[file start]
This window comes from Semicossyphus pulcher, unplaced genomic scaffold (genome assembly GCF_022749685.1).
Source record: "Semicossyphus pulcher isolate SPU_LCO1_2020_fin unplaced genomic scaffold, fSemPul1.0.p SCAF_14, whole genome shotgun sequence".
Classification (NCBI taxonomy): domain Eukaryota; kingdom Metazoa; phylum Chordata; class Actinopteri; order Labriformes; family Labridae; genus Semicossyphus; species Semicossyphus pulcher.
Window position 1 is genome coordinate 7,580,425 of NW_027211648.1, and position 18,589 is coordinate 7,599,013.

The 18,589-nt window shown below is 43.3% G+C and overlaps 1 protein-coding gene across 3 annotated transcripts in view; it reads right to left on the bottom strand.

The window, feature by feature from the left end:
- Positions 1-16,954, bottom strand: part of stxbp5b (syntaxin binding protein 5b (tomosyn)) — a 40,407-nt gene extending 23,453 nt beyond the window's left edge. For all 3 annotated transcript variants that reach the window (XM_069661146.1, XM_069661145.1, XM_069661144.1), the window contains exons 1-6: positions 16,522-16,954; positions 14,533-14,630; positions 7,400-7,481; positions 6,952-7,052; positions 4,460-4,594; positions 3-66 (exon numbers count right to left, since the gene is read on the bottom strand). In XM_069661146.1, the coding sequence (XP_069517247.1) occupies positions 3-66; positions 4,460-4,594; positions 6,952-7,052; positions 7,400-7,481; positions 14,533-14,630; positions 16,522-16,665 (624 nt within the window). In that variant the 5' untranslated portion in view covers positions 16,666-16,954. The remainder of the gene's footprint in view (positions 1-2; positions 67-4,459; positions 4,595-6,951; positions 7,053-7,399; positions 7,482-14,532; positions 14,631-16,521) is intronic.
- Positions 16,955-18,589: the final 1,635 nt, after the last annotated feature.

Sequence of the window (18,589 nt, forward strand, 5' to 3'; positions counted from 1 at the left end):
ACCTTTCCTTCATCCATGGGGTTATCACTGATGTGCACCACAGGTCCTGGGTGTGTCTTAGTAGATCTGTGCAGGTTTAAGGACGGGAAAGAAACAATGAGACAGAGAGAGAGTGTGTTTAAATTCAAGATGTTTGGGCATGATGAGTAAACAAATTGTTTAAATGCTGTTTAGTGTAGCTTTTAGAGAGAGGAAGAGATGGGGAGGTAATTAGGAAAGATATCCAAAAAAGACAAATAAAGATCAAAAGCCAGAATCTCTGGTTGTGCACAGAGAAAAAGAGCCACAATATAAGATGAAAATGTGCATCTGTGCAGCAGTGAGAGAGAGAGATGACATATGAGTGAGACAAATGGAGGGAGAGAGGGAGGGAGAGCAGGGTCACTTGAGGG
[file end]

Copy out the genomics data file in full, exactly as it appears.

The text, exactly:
This window comes from Semicossyphus pulcher, unplaced genomic scaffold (genome assembly GCF_022749685.1).
Source record: "Semicossyphus pulcher isolate SPU_LCO1_2020_fin unplaced genomic scaffold, fSemPul1.0.p SCAF_14, whole genome shotgun sequence".
Classification (NCBI taxonomy): domain Eukaryota; kingdom Metazoa; phylum Chordata; class Actinopteri; order Labriformes; family Labridae; genus Semicossyphus; species Semicossyphus pulcher.
Window position 1 is genome coordinate 7,580,425 of NW_027211648.1, and position 18,589 is coordinate 7,599,013.

The 18,589-nt window shown below is 43.3% G+C and overlaps 1 protein-coding gene across 3 annotated transcripts in view; it reads right to left on the bottom strand.

The window, feature by feature from the left end:
- Positions 1-16,954, bottom strand: part of stxbp5b (syntaxin binding protein 5b (tomosyn)) — a 40,407-nt gene extending 23,453 nt beyond the window's left edge. For all 3 annotated transcript variants that reach the window (XM_069661146.1, XM_069661145.1, XM_069661144.1), the window contains exons 1-6: positions 16,522-16,954; positions 14,533-14,630; positions 7,400-7,481; positions 6,952-7,052; positions 4,460-4,594; positions 3-66 (exon numbers count right to left, since the gene is read on the bottom strand). In XM_069661146.1, the coding sequence (XP_069517247.1) occupies positions 3-66; positions 4,460-4,594; positions 6,952-7,052; positions 7,400-7,481; positions 14,533-14,630; positions 16,522-16,665 (624 nt within the window). In that variant the 5' untranslated portion in view covers positions 16,666-16,954. The remainder of the gene's footprint in view (positions 1-2; positions 67-4,459; positions 4,595-6,951; positions 7,053-7,399; positions 7,482-14,532; positions 14,631-16,521) is intronic.
- Positions 16,955-18,589: the final 1,635 nt, after the last annotated feature.

Sequence of the window (18,589 nt, forward strand, 5' to 3'; positions counted from 1 at the left end):
ACCTTTCCTTCATCCATGGGGTTATCACTGATGTGCACCACAGGTCCTGGGTGTGTCTTAGTAGATCTGTGCAGGTTTAAGGACGGGAAAGAAACAATGAGACAGAGAGAGAGTGTGTTTAAATTCAAGATGTTTGGGCATGATGAGTAAACAAATTGTTTAAATGCTGTTTAGTGTAGCTTTTAGAGAGAGGAAGAGATGGGGAGGTAATTAGGAAAGATATCCAAAAAAGACAAATAAAGATCAAAAGCCAGAATCTCTGGTTGTGCACAGAGAAAAAGAGCCACAATATAAGATGAAAATGTGCATCTGTGCAGCAGTGAGAGAGAGAGATGACATATGAGTGAGACAAATGGAGGGAGAGAGGGAGGGAGAGCAGGGTCACTTGAGGG